Meh. I could see the prompting and finetuning structure mentioned earlier giving rise to agents which figure out more efficient ways of communicating. If you asked GPT-4 to create a new language now it might be able to do it. Also for the record I am talking about reshaping the prompt during and not just after regular auto-regressive training.

I feel like you should have said “here is one of a handful of techniques that I am aware of”. For example, do you think no more AI algorithms will ever be discovered in the future?

Yes, I expect there to be many more techniques that increase the communication of the system that the AI is embedded in. My point is that this is how I am coming up with the ideas in the first place.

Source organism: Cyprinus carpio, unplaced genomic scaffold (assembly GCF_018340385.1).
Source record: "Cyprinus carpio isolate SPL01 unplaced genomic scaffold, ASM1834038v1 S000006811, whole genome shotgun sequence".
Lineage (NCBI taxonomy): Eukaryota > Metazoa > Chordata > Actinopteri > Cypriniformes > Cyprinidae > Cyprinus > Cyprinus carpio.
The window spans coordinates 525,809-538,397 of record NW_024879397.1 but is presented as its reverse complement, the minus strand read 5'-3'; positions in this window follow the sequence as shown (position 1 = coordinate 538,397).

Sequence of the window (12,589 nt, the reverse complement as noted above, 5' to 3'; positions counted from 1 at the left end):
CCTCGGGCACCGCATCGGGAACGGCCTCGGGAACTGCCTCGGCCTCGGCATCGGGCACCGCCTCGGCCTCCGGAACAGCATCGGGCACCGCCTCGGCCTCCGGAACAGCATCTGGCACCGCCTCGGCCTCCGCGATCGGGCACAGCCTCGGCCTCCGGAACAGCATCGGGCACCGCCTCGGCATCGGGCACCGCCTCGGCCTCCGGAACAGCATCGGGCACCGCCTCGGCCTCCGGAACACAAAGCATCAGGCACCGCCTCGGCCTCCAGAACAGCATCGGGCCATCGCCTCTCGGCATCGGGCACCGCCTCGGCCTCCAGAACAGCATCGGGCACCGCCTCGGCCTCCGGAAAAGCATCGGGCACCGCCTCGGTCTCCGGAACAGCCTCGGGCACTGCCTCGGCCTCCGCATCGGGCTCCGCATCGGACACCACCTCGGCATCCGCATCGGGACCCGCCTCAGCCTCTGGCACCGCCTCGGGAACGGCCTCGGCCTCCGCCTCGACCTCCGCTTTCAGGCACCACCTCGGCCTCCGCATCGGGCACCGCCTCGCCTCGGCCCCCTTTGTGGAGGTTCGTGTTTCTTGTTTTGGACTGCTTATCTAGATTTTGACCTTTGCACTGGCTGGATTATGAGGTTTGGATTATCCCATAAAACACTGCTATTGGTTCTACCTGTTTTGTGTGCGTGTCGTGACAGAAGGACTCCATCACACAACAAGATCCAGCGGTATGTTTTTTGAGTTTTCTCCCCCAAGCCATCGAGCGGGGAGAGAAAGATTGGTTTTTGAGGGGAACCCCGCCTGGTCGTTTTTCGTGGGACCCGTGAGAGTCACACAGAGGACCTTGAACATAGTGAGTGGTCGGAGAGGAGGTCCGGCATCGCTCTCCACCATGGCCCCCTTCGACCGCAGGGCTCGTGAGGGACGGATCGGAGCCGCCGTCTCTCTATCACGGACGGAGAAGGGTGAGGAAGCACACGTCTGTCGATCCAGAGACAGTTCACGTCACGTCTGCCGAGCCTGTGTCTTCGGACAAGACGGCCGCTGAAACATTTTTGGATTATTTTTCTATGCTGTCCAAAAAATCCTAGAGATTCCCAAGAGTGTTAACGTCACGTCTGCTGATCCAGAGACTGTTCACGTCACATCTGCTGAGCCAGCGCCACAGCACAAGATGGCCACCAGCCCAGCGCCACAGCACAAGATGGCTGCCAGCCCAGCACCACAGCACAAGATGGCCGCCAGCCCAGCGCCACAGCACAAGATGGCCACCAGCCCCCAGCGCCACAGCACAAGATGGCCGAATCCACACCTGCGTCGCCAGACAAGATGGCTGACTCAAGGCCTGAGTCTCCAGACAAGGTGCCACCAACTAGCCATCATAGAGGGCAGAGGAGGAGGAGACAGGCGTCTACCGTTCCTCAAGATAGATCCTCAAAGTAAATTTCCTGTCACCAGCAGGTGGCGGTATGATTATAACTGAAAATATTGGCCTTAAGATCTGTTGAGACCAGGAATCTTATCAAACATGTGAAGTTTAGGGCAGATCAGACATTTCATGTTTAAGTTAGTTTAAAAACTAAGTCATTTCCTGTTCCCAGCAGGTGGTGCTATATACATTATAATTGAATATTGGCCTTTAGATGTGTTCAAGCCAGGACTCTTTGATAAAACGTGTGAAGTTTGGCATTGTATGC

I also strongly disagree with “communication therefore prosociality” in general. I’ve known a couple high-functioning sociopaths, they communicated as much as anybody, indeed probably more than average.

Indeed, if they are not doing object-level bad things, which decrease the amount of communication in their environment, then I do not see anything wrong with them. Sociopathy will end up getting selected out of the population as a function of how much they decrease the communication of the process in which they are embedded (for example by being dishonest or hurting people), which is why we are not all sociopaths.

Yet again, from my perspective, you seem to have a giant blind spot to the idea that any AI algorithm could possibly exist apart from autoregressive training then prompting. Human brains do a lot of things that are not autoregressive training, right? Particularly RL.